Explain which types of tides are found in the United States?

The purpose of this activity is to learn how to graph tidal data from locations in the United States and to interpret your results.

In this activity, you will compare and contrast semidiurnal, diurnal, and mixed tides.

You will be able to answer these questions:

• How are tides affected by their location?

• Which types of tides are found in the United States?

• What causes that pattern?
There are two acceptable methods for completing the project, one using Excel/any other spreadsheet and one using a manual approach that does not require the use of a spreadsheet. Please read the instructions carefully. It is possible to do this project without using a spreadsheet if you do all of the calculations and graphing by hand. However, Excel/spreadsheet is recommended for this assignment.

National Oceanic and Atmospheric Administration (NOAA) data sets from widely separated tide stations are included. The tidal data were obtained from the National Oceanic Survey of NOAA website: tides and currents

The data sets cover hourly water level values over a one-month period from December 1 through December 31, 2014. As the data header shows, the times are Greenwich Mean Time (GMT), not local time, and the water levels are in feet.

Compare tidal information from the following sites:

Anchorage, Alaska

New London, Connecticut

Key West, Florida

Eagle Point, Texas

For each of the sites above, click on the link to open the file of data. After it opens, choose “Save Page As” (which is under File menu), then save the file to a folder on your hard drive or flash drive. Repeat this process for each of the text files.

Instructions (Using Excel):

Using the Guam tidal data as a sample, follow these instructions for importing tidal data into Excel.

Guam Tidal Data

Importing Tides Data [PDF file size 494.4 KB]

Once you are comfortable with importing tidal data into Excel, you can follow the same procedure for the other four data sets. You are graphing a 31-day period and a shorter (4- to 10-day period) for each of the four locations. Remember, to graph a shorter period, you must first select a smaller range of data.

Import all your graphs into a Word document, and complete your write up using the American Psychological Association (APA) style (6th edition).

Instructions (Without Excel):

Plot graphs of each of the stations over the 31-day period and the shorter 4- to 10-day period as outlined above.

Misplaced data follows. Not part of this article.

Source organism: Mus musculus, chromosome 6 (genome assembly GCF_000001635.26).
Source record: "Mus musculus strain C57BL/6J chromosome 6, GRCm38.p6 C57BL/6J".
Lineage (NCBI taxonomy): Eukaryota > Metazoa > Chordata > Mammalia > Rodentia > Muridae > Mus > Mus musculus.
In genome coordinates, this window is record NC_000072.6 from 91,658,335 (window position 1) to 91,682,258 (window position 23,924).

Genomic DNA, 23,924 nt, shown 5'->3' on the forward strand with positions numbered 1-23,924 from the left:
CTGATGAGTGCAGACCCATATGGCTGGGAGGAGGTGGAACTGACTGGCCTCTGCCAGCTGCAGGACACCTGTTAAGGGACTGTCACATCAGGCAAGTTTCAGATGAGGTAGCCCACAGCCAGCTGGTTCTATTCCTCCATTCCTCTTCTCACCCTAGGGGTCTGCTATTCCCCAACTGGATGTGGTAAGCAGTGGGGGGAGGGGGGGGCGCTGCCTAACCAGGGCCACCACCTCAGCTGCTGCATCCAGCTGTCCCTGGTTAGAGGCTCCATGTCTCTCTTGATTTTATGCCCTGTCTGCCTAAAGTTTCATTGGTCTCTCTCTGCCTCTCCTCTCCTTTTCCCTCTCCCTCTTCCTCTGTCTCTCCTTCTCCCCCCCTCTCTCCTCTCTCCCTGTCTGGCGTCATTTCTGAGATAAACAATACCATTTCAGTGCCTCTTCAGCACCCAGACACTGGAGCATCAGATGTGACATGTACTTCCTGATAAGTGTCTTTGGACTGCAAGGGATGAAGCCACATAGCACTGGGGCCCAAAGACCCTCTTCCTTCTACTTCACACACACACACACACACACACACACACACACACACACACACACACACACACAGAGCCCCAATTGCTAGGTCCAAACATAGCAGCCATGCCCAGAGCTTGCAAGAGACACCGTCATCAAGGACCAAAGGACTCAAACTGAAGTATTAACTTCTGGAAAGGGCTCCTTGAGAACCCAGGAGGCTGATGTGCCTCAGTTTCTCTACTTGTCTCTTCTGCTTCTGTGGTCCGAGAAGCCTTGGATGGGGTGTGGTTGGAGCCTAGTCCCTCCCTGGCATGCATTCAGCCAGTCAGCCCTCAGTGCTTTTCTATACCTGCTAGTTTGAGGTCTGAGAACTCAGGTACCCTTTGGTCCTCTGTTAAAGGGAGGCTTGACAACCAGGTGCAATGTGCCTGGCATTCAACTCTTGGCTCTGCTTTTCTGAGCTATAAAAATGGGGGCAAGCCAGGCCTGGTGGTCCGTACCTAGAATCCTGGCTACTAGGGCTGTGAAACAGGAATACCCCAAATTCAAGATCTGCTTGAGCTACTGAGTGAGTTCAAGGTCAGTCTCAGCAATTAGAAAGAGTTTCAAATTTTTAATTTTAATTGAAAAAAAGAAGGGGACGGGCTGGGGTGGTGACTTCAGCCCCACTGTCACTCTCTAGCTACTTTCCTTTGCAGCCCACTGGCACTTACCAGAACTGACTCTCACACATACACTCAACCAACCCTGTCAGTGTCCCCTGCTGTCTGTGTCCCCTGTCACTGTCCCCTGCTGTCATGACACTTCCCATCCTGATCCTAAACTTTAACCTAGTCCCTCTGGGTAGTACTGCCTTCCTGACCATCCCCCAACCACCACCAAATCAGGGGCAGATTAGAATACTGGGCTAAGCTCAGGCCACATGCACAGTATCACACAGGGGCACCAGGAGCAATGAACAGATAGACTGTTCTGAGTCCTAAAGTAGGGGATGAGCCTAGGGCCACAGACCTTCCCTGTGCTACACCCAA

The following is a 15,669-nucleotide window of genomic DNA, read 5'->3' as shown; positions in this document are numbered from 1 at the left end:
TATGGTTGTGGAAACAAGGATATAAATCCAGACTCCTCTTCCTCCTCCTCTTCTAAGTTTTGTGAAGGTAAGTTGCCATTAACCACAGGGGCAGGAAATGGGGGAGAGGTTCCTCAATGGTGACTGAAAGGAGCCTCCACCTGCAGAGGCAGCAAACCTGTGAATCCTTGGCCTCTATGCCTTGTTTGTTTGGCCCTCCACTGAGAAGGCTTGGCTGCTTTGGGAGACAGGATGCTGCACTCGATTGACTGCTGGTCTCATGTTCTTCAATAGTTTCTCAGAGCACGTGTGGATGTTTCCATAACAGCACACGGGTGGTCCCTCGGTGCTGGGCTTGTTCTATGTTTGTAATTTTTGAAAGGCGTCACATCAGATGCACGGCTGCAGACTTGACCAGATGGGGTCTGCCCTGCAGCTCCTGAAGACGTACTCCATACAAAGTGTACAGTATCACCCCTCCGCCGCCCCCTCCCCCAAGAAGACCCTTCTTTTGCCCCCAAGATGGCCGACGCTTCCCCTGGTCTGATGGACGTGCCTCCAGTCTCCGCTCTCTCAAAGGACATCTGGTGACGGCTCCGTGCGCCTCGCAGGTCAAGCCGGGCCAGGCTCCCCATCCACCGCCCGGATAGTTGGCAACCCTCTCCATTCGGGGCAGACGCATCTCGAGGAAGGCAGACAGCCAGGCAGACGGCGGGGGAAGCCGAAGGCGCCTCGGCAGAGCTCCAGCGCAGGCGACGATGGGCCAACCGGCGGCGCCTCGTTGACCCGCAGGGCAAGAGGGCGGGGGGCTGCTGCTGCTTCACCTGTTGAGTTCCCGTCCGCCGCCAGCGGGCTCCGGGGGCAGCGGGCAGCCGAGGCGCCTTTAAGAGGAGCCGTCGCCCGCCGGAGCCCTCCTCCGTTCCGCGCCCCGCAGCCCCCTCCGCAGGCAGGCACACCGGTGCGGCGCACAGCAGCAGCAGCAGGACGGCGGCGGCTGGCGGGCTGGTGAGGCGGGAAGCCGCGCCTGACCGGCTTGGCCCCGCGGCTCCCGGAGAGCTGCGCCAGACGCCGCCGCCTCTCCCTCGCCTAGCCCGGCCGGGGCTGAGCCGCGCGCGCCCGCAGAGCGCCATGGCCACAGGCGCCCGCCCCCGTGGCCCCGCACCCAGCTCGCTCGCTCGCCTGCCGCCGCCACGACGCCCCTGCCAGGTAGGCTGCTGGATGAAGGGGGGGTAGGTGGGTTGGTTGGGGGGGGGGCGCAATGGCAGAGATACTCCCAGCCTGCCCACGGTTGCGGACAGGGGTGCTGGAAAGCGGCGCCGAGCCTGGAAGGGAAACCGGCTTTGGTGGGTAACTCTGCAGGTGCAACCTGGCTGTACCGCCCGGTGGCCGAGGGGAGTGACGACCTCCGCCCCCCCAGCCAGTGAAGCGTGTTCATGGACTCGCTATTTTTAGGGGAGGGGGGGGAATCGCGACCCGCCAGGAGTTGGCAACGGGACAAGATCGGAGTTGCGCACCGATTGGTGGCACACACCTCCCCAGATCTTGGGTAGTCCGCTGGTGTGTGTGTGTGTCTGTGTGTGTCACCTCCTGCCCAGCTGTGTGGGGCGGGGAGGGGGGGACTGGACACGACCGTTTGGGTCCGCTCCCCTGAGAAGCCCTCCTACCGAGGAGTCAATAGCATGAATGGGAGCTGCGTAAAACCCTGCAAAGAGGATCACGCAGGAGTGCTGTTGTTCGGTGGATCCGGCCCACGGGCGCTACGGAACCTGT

Plan out your whole set of graphs before you start so you don’t have to redo them because of poor scale choices. Use graph paper or grid paper.

When plotting the longer interval, you don’t need to plot every hourly point; just plot about every three hours unless there is a maximum or minimum point in between these points. Include all four sites on the same graph or on four separate graphs that are aligned by time. Clearly label the graphs and scales.

It will be necessary to scan the graphs and submit them electronically with your Word document.

Once you plot the data (by either method), discuss the type of tide at each location and the comparison including relative height, tide type, and time differences of high tides and the phases of the moon. There are many websites that can calculate moon phases, such as Phases of the Moon and Moon Phases.

In your report, include a comparison of the sites over the 31-day period. Also include a comparison over a smaller time scale of 4 to 10 days. This shorter duration will allow you to see the tidal fluctuations in more detail. Your comparison should also relate to the phases of the moon for the period covered by the data, in other words, how are the phases of the moon and tidal waves related? Your comparison should include graphs using the exact same vertical scale (water level range) so that you can see the difference in tidal range between stations. It may include graphing all four sites on the same graph or on four separate graphs that are aligned by time.

Use the American Psychological Association (APA) style (6th edition) for writing your assignment.

Compose your work using a word processor (or other software as appropriate) and save it frequently to your computer. Be sure to check your work and correct any spelling or grammatical errors before you upload it. When you are ready to submit your work, click “Browse My Computer” and find your file. Once you have located your file, click “Open” and, if successful, the file name will appear under the Attached files heading. Scroll to the bottom of the page and click “Submit.”

References:

• National Oceanic and Atmospheric Administration (NOAA). (n.d.). Tides and currents. Retrieved from http://tidesandcurrents.noaa.gov/

• Astronomical Applications Department of the U.S. Naval Observatory. (n.d.). Phases of the Moon. Retrieved from http://aa.usno.navy.mil/data/docs/MoonPhase.php

• StarDate. (n.d.). Moon phases. The University of Texas McDonald Observatory. Retrieved from http://stardate.org/nightsky/moon
Evaluation Criteria

Read the Natural Science Assignment Rubric [PDF file size 175 KB] to understand expectations for this assignment. These assignments, together, make up 10% of the total course grade.

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